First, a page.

NEWS

Sizzling Ontario temperatures may break summer record

07/29/2015 10:05 EDT | Updated 07/29/2016 05:59 EDT
Toronto could see the hottest day of the year on Wednesday as a sizzling heat weave continues across Southern Ontario. 

The city will see a high of 34 C, but with the humidity factored it, it will feel more like 40 degrees, Weather Network meteorologist Tyler Hamilton said.

The highest temperature ever recorded at Pearson International Airport was 38.3 C on Aug. 25, 1948. A temperature of 40.6 C was recorded in July 1936 at a downtown Toronto station that is relied on less for records because it has moved around over the years.

Wednesday's forecast prompted Toronto's medical officer of health to issue an extreme heat alert. Seven cooling centres have opened across the city. Ottawa has also issued a heat alert.

Late Tuesday evening, Environment Canada issued an air quality warning for the Greater Toronto Area due to high levels of ozone, but it cancelled the warning after a couple hours.

But it's not just the big city that's facing sweltering temperatures Wednesday. Environment Canada has issued a heat alerts for the following Ontario areas:

- Ottawa-Gatinea.

- Hamilton.

- Niagara.

- Smiths Falls-Lanark-Sharbot Lake.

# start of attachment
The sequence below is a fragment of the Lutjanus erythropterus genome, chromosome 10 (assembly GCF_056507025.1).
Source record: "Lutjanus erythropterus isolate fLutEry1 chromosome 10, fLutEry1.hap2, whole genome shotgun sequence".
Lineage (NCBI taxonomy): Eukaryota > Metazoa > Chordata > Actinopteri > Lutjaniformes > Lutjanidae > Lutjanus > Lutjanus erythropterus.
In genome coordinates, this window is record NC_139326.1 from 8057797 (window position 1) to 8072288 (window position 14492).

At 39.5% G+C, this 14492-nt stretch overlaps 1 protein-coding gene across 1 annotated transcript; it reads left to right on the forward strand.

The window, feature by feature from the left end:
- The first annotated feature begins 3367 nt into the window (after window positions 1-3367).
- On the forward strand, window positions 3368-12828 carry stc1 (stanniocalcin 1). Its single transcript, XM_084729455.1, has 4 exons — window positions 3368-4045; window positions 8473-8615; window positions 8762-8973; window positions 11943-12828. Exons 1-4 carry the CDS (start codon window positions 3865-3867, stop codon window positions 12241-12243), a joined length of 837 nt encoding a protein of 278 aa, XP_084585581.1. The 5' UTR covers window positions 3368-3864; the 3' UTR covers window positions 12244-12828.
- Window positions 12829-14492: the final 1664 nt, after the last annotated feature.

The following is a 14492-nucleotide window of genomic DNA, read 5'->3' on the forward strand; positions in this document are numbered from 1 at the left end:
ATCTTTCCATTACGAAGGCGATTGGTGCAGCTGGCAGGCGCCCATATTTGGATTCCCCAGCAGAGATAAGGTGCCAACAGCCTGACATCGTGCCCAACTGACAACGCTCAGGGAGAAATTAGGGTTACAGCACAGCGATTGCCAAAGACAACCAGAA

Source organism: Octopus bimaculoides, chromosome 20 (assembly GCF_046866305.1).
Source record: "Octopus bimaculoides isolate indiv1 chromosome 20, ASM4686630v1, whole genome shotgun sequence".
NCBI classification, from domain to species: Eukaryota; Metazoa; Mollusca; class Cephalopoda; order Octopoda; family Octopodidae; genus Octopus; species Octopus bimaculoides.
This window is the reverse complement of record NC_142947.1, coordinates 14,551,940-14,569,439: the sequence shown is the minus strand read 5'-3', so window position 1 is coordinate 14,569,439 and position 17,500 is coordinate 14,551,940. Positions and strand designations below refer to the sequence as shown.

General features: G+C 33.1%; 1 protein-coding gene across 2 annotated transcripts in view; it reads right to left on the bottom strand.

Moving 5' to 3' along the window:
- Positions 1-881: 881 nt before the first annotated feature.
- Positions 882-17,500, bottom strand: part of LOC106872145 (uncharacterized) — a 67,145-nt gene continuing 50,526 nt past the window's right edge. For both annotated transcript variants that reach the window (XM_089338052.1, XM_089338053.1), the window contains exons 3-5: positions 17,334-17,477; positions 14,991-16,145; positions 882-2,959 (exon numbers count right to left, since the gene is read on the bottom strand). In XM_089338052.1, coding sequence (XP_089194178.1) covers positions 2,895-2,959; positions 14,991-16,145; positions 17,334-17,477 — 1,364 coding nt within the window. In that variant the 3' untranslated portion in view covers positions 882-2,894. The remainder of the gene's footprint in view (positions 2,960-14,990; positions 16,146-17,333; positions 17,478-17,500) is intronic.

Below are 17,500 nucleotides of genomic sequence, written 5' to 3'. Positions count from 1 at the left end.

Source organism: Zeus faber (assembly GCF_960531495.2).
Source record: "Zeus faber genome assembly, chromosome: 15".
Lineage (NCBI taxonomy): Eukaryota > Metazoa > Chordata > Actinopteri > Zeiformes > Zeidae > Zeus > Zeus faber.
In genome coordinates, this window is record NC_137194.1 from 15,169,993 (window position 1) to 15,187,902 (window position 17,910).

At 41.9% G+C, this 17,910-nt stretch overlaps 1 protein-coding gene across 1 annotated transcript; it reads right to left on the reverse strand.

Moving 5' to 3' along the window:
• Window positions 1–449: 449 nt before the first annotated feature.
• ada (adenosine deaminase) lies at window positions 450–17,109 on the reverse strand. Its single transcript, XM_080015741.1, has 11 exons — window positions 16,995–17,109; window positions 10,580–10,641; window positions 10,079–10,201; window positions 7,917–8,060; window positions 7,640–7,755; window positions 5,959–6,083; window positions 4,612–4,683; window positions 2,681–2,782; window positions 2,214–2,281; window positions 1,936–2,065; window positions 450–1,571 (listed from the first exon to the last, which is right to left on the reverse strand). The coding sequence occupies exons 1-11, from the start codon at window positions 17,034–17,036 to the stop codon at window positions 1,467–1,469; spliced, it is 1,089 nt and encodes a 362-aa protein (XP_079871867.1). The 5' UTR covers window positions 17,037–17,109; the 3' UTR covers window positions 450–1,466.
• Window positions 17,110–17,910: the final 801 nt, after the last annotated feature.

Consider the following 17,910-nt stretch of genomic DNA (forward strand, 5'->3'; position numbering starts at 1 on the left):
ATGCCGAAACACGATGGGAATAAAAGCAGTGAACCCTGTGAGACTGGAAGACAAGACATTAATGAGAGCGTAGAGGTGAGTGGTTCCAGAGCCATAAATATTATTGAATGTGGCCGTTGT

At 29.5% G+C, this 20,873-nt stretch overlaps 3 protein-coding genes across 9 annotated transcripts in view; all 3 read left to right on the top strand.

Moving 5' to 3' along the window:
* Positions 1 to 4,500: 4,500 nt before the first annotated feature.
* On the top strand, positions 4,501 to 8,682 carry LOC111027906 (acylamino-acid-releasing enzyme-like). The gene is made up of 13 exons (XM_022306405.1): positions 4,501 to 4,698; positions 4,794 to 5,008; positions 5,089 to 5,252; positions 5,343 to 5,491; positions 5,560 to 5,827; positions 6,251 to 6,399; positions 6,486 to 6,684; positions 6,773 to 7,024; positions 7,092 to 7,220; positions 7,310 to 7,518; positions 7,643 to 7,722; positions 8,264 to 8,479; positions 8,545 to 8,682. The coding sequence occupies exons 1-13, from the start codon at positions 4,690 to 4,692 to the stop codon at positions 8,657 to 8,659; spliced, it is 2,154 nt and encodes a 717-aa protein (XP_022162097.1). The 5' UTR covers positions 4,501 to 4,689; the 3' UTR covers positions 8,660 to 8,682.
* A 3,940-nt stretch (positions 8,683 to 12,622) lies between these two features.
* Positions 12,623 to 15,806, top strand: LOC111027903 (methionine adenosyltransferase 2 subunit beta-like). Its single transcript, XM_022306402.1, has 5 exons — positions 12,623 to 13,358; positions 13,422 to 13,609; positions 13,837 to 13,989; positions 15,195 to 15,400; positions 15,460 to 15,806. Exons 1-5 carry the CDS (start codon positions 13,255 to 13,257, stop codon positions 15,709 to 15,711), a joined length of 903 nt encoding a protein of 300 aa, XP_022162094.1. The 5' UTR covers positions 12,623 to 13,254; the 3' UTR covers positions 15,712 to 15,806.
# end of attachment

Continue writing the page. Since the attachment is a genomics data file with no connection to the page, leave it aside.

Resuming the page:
- Halton-Peel.

- York-Durham.

- Belleville-Quinte-Northumberland .

- Prescott and Russell.

- Stirling-Tweed-South Frontenac.

- Brockville-Leeds and Grenville.

- Prescott and Russell.

- Cornwall-Morrisburg.

- Kingston-Prince Edward.

The government agency urges people in the affected areas to watch for symptoms of heat illness of dehydration, including headaches, nausea, dizziness, extreme thirst, rapid breathing and heartbeat, decreased urination or dark-yellow urine.

"If you experience any of these symptoms during extreme heat, immediately move to a cool place and drink liquids. Water is best," Environment Canada said.

"Frequently visit neighbours, friends and older family members, especially those who are chronically ill, to make sure that they are cool and hydrated."

Thunderstorm warnings

The heat, combined with a weak front pushing through, brings the threat of non-severe thundershowers Wednesday evening in southwestern Ontario and Cottage Country, according to The Weather Network. Storms are also expected further north, in the Hudson's Bay area and Quebec.

By Thursday, the storms are expected to hit southern Quebec, including Montreal. 


 

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